Spring State of the College Address reviews Ramapo’s highs and lows

“We Are the Champions” by Queen played as President Cindy Jebb approached the mic to give the Spring State of the College Address. The song captured the energy of her speech on past accomplishments, anticipated future progress and the importance of collaborating to make Ramapo the best it can be. 

“Teamwork is our comparative advantage. Today I am going to share some of the wins,” Jebb said to the audience of Ramapo students, faculty and staff members gathered in Friends Hall. 

The announcement of “Boldly Ascending” and Key Performance Indicators marks 18 months of deliberating on how Ramapo can maximize its strengths and minimize its weaknesses as an institution and a community. She thanked the staff members who made the final product possible and invited everyone to attend the planning forums that will dive into what is to come.

“I think at Ramapo we’ve long known we are a star and now we are working purposefully as a team to get the rest of the country to see how bright we can shine”

– President Cindy Jebb

That shine originates from the student body. Several athletes had notable victories, such as how men’s track and field team member Cheickna Traore achieved the second fastest time in NCAA Division III history for the 200 meter dash. 

The Student Government Association received leadership commendations, and Senator-At-Large Bibbu Bhatta was thanked for his role in helping Ramapo get recognized by the ALL IN Democracy Challenge as a 2022 ALL IN Most Engaged Campus for College Student Voting.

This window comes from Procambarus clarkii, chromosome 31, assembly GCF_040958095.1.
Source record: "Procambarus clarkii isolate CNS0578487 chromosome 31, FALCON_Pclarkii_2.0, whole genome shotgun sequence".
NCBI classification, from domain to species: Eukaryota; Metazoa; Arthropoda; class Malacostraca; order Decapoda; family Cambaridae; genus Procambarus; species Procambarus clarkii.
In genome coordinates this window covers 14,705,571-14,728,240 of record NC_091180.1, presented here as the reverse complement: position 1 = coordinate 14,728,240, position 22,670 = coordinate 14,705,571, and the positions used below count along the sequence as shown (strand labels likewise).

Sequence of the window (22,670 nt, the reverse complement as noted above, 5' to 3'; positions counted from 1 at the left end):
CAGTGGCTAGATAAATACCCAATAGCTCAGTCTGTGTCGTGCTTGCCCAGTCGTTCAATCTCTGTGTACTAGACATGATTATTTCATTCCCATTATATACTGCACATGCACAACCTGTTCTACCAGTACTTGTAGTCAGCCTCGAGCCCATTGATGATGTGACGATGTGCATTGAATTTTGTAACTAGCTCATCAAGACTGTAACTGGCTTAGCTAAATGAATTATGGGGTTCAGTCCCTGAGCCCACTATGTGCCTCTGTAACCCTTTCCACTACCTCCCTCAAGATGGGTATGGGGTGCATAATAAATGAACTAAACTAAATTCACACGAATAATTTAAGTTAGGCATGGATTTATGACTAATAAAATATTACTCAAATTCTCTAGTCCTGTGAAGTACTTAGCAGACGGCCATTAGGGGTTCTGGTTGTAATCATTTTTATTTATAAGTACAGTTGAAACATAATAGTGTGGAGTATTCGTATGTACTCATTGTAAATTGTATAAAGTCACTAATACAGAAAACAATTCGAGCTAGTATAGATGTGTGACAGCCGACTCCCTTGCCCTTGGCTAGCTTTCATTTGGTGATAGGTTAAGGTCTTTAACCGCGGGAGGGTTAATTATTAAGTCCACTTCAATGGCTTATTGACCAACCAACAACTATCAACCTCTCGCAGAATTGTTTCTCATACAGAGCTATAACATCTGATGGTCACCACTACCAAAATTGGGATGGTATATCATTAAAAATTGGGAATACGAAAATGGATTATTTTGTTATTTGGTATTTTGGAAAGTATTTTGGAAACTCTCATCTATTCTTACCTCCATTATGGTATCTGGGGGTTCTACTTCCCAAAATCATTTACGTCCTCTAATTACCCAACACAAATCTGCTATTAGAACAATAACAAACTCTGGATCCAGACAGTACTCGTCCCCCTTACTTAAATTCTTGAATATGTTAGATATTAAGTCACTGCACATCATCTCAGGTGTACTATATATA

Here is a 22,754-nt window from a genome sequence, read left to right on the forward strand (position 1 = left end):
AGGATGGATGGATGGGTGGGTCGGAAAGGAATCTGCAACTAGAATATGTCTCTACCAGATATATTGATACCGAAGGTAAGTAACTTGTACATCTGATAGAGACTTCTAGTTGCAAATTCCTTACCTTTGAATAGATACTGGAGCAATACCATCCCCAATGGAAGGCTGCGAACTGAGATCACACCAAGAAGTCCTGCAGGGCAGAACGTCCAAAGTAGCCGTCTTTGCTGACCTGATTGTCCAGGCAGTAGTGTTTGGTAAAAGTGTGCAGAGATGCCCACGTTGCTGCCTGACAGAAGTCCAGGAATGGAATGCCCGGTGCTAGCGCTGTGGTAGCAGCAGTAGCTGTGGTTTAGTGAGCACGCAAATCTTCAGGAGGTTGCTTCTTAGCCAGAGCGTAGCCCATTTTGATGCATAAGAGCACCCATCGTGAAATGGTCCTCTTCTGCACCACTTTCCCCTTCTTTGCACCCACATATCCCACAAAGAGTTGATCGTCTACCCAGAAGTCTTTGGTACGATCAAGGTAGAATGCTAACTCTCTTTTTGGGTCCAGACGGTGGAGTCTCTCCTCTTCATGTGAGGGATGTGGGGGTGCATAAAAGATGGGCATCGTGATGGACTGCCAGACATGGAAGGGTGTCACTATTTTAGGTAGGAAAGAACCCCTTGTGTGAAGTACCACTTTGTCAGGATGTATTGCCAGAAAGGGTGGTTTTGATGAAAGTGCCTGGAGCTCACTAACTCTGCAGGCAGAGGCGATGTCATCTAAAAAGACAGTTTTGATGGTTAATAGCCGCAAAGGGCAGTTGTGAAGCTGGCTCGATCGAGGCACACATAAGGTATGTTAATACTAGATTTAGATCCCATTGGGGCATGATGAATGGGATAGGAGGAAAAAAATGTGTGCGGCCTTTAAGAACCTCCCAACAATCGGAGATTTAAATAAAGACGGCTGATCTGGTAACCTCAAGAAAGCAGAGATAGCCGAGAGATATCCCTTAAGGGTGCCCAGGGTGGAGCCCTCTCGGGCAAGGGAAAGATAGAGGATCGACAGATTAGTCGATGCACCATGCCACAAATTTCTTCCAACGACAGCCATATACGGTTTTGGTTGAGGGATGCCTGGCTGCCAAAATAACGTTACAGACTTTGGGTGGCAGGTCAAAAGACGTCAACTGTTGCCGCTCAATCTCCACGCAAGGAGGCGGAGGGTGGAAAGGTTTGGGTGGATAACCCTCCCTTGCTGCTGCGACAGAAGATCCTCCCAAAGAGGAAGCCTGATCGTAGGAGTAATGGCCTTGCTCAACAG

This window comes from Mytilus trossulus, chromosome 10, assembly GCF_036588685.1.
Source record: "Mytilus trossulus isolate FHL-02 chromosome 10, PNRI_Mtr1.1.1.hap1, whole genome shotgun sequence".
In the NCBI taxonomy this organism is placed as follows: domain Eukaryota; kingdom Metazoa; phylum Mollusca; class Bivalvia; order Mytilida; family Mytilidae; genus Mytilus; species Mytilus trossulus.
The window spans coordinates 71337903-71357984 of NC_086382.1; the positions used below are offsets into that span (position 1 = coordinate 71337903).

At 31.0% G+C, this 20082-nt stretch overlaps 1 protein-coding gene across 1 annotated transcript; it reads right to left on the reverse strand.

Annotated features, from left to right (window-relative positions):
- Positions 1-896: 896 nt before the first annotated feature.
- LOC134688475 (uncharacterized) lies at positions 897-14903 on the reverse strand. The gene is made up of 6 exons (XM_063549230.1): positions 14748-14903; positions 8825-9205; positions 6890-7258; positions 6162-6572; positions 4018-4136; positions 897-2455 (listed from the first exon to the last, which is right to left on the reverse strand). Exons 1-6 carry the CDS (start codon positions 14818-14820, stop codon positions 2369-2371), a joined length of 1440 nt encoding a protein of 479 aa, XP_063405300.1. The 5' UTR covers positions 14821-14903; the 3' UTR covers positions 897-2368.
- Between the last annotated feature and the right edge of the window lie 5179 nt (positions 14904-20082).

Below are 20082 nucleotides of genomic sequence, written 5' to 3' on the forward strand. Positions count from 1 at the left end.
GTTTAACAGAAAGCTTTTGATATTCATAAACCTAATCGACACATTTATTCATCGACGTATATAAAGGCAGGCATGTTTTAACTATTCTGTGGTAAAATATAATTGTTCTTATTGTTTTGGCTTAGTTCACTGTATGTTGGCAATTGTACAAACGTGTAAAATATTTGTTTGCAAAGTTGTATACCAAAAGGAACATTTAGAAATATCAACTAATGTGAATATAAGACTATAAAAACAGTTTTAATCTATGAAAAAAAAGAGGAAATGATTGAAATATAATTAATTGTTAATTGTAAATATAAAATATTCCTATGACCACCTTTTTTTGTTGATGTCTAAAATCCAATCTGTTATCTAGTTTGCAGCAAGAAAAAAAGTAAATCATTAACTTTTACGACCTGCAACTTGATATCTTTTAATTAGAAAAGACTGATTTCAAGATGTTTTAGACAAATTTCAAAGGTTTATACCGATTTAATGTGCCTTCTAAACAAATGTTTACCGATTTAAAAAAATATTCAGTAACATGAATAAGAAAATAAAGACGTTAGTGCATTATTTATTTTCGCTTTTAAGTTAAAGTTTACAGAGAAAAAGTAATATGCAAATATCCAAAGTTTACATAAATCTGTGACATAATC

Jebb praised how students have handled past and recent times of sorrow. Ramapo’s United Asian Association held a vigil for two mass shootings in January. Students taking a course on the history of the Holocaust presented a Kristallnacht Commemoration at the Congregation Beth Haverim Shir Shalom in November.

Jebb personally handed each recipient their coin as a show of gratitude. Photo by Danielle Bongiovanni.

The group that received the highest praise was the Pandemic Assessment Team. “They have worked diligently for 3 years,” Jebb said, and awarded them presidential coins for their diligence.

Ramapo still has room for improvement. Jebb hopes to build more active relationships with alumni, calling them “invaluable assets for our future.” A similar priority is increasing Ramapo’s “mutual partnerships” with county colleges, such as its 2+2+1 Data Science Transfer Agreement with County College of Morris — the first of its kind in New Jersey.

Jebb acknowledged struggles such as the declining retention rate and the budget’s structural deficit. She views “Boldly Ascending” as the key to keeping Ramapo “on the offense” so it can “turn these challenges into opportunities and embrace the changes.”

Overall, the intention is for Ramapo to use teamwork to become part of new communities and build up its existing campus community. “We should all be paying attention to the news and asking ourselves ‘How can Ramapo be part of this conversation?’” Jebb said. 

The final point of the address was the importance of refraining from making assumptions and holding productive, respectful conversations about complex issues even when people hold different values. When conflicts arise, it is important to engage instead of shrinking away. Hard conversations often lead to people unlearning the assumptions they held due to ignorance. 

“It’s okay to resolve everything with an ‘I’m sorry’ at the end, but if there is no engagement then there is no learning.”



Featured photo by Danielle Bongiovanni